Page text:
So what is the story of The Room? Well, why the movie is called "The Room" is certainly one of the more obvious and unanswered questions of the film. It's a fairly typical love triangle involving Tom- er Johnny, his girlfriend Lisa (Juliette Danielle) and his best friend Mark (Sestero! Greg Sestero actually, but I think a wise career move for the man would be to go the one name route a la Fabio. I can easily picture those seven letters in all-caps above the title of the next made-for-SyFy movie). What little life there is to this set-up comes from Wisseau's bizarre, perverse world-view. Especially regarding Lisa The Succubus. Usually the irresistible object of desire has some sort of charm or redeeming, attractive qualities. The only reason we're given for Johnny's intense devotion to Lisa is that she'll jump into the sack with him when he buys her a dress because otherwise she's hateful and self-centered to the core.



But Johnny, if there's a fault to the man it's that he's too caring, too thoughtful, trusting and wise. That Johnny is such a nice guy he's even paying for a neighborhood kid's tuition. That the neighborhood kid, Denny, seems to be a little touched in the head is besides the point. (And "besides the point" could be the film's motto.) Even the store proprietors adore Johnny. As does Lisa's mother, who tries to talk sense into her -- but she's got the cancer, so... So what, right? That seems to be the movie's interest in that little detail. Anyway, Lisa simply finds Johnny-the-do-gooder too dull for her lustful ways. Sestero, on the other had, now there's a real man. Yawn.

So is it even noteworthy that every single moment of the film is a train wreck? By mounting an HD camera directly next to a 35mm camera, Wisseau ensured that not one second of the film would be well framed. Using a revolving door policy for the hiring and firing of his crew during the filming process also helped give the look of the film some nice inconsistencies. One of the more genuinely strange aspects of the movie is the amount of characters that appear with no explanation to give advice or act concerned and in turn disappear back into the ethers. It all begs the question, is utter incompetency something to celebrate? While Wisseau certainly has passion for this project -- is his message of how cruel women can be really worth the attention, even if it is placed on a pedestal to be mocked?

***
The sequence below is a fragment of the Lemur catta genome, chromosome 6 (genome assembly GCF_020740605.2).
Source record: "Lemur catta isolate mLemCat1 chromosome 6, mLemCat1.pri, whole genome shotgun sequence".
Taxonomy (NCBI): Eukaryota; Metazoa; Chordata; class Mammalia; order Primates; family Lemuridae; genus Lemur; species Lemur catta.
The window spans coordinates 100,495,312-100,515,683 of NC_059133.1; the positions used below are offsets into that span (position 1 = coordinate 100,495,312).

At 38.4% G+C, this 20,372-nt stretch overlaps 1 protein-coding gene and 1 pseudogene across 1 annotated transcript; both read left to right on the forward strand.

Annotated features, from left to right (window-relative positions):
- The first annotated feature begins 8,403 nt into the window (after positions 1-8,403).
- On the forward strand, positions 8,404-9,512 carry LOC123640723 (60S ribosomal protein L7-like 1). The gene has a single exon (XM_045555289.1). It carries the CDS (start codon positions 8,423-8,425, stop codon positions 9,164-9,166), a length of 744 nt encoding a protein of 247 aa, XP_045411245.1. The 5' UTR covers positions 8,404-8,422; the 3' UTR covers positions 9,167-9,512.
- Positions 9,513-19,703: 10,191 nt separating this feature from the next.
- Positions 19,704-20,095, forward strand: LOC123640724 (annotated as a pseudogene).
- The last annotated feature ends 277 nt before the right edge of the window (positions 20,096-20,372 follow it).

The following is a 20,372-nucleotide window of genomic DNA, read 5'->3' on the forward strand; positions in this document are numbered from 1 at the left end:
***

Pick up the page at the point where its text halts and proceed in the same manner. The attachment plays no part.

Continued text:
There's no denying there's a fun time to be had with The Room on a Saturday night with an eager audience when the plastic spoons are flying high through the air. There is an excitement to be part of this community as they work on extracting the most fun from the film. If you go to the Rocky Horror Picture Show this weekend you'll be hearing the best ad-libs and routines distilled the past 30 years. If you go to The Room this weekend some of the excitement is being part of the process. Right now, there's some filtering to be done to pick up on the best zingers since every moment is an opportunity and you have a theater full of people waiting to let one loose. 20 years from now, the other script, the audience script for The Room, is sure to be amazing and there's a lot of fun to even just observe this process if not take part in it.

I can't imagine myself regularly watching The Room, even under ideal circumstances. The movie is just so damn bad that there's a visceral reaction within me to stay away from it. But I had a great time and recommend that everyone should experience this phenomenon at least once. Rumor is that there will be another midnight screening at the Coolidge at some point this month. Keep your eye out. I really can't imagine there being an alternative movie-going experience out there that would be more fun.